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The Child Scrambler
The Mirror
December 23, 2001

Scientists strongly warn about mobile phone use by children after new study finds cellphone brain waves for up to an hour after just a two minute call. 

Using a CATEEN scanner linked to a machine measuring brain wave activity, Spanish researchers have created the first images showing the effect of mobile phones on children's brains. The images demonstrate for the first time how radio waves from mobile phones penetrate deep into the brain, not just around the ear. The scientists discovered that a mobile phone call lasting just two minutes can alter the natural electrical activity of a child's brain for up to an hour afterwards. 

Dr. Michael Klieeisen of the Spanish Neuro Diagnostic Research Institute in Marbella, who conducted the study, said: "We were able to see in minute detail what was going on in the brain. We never expected to see this continuing activity in the brain. We are worried that delicate balances that exist - such as the immunity to infection and disease - could be altered by interference with chemical balances in the brain." 

The study has prompted leading medical experts to question whether it is safe for children to use mobile phones at all. Doctors fear that disturbed brain activity in children could lead to psychiatric and behavioural problems or impair learning ability.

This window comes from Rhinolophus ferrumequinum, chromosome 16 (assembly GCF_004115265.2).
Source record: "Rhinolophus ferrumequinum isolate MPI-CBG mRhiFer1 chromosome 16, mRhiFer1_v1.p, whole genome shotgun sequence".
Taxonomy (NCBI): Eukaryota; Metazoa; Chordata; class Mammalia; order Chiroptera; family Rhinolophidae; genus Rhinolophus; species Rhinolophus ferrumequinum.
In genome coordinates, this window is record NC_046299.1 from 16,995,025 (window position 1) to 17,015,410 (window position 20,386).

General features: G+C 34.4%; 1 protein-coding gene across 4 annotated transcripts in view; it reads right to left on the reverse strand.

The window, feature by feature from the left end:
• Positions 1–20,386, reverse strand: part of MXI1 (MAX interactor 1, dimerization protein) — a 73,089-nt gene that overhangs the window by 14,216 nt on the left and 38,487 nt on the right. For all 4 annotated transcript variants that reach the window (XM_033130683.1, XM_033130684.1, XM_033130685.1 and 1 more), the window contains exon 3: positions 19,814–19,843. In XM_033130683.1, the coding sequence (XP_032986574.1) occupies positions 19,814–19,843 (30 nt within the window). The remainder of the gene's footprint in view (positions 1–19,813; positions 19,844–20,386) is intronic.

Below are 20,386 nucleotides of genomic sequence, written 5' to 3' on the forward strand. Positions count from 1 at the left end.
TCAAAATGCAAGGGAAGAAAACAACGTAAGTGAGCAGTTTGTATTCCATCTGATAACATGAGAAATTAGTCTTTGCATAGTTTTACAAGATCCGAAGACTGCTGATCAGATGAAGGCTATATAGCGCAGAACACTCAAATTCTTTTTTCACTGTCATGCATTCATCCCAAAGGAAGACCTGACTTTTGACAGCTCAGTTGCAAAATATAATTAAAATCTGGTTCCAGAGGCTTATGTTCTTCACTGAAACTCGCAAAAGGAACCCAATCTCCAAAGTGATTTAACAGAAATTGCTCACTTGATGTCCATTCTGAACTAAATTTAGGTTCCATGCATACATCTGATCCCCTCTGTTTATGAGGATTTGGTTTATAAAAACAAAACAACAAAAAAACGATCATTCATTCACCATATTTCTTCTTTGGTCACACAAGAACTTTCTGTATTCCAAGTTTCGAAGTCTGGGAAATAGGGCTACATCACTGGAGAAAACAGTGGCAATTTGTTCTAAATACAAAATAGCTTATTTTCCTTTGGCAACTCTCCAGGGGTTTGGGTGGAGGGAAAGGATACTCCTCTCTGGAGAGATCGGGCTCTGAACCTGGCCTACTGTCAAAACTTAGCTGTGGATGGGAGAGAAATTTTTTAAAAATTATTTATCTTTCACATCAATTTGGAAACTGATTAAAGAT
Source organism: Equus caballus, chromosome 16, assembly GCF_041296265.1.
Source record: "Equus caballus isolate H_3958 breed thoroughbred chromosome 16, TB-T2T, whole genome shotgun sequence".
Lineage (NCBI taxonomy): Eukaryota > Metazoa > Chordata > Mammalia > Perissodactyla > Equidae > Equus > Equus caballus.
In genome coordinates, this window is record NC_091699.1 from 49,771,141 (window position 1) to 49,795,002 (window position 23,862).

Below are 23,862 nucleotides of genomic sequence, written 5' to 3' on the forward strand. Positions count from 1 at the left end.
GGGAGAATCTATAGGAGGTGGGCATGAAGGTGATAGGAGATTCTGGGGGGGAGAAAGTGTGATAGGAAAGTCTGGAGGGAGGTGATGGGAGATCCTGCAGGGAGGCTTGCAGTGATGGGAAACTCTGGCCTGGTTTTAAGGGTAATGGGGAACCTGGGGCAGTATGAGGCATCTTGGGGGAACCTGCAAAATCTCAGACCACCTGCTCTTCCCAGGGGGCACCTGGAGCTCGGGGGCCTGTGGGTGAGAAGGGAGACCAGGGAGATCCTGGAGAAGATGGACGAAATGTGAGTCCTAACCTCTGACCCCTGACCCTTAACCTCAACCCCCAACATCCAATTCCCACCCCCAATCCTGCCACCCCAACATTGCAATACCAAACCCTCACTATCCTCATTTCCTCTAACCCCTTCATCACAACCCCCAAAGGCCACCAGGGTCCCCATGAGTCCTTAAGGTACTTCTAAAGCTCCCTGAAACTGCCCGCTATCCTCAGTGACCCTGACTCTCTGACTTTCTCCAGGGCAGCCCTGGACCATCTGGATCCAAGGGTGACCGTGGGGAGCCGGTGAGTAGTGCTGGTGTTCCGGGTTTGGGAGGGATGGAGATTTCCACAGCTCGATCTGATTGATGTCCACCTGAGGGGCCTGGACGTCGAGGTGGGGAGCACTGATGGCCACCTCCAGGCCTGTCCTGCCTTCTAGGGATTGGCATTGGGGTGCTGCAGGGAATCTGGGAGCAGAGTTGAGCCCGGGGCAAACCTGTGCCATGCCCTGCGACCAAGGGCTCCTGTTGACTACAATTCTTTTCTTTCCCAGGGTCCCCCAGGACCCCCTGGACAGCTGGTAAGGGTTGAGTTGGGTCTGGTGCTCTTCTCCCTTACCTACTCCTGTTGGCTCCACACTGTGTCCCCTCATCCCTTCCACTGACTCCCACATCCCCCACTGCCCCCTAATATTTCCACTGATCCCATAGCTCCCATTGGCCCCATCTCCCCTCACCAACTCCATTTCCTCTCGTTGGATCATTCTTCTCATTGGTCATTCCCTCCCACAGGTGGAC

Dr. Gerald Hyland - a British government adviser on mobile phones - says he finds the results "extremely disturbing". 

"It makes one wonder whether children, whose brains are still developing, should be using mobile phones," he said. "The results show that children's brains are affected for long periods even after very short-term use. Their brain wave patterns are abnormal and stay like that for a long period. This could affect their mood and ability to learn in the classroom if they have been using a phone during break time, for instance. We don't know all the answers yet, but the alteration in brain waves could lead to things like a lack of concentration, memory loss, inability to learn and aggressive behaviour." 

Hyland said: "This information shows there really isn't a safe amount of mobile phone use. We don't know what lasting damage is being done by this exposure. If I were a parent I would now be extremely wary about allowing my children to use a mobile even for a very short period. My advice would be to avoid mobiles." 

The study was the first time that human guinea pigs were used to measure the effects of mobile phone radiation on children. The tests were carried out on an 11-year-old boy and a 13-year-old girl called Jennifer. The scans show how cellphone radiation spreads through the centre of the brain and out to the ear on the other side of the skull. The scans found that disturbed brain wave activity lasted for up to an hour after the phone call ended. Previously it had been thought that interference with brain waves and brain chemistry stopped when a call ended. 

The release of the results of the new study coincide with a new British survey that shows 87 percent of 11- to 16-year-olds own mobile phones and 40 percent of them spend 15 minutes or more talking each day on them. And disturbingly, 70 per cent said they would not change the use of their phone even if advised to by the government.

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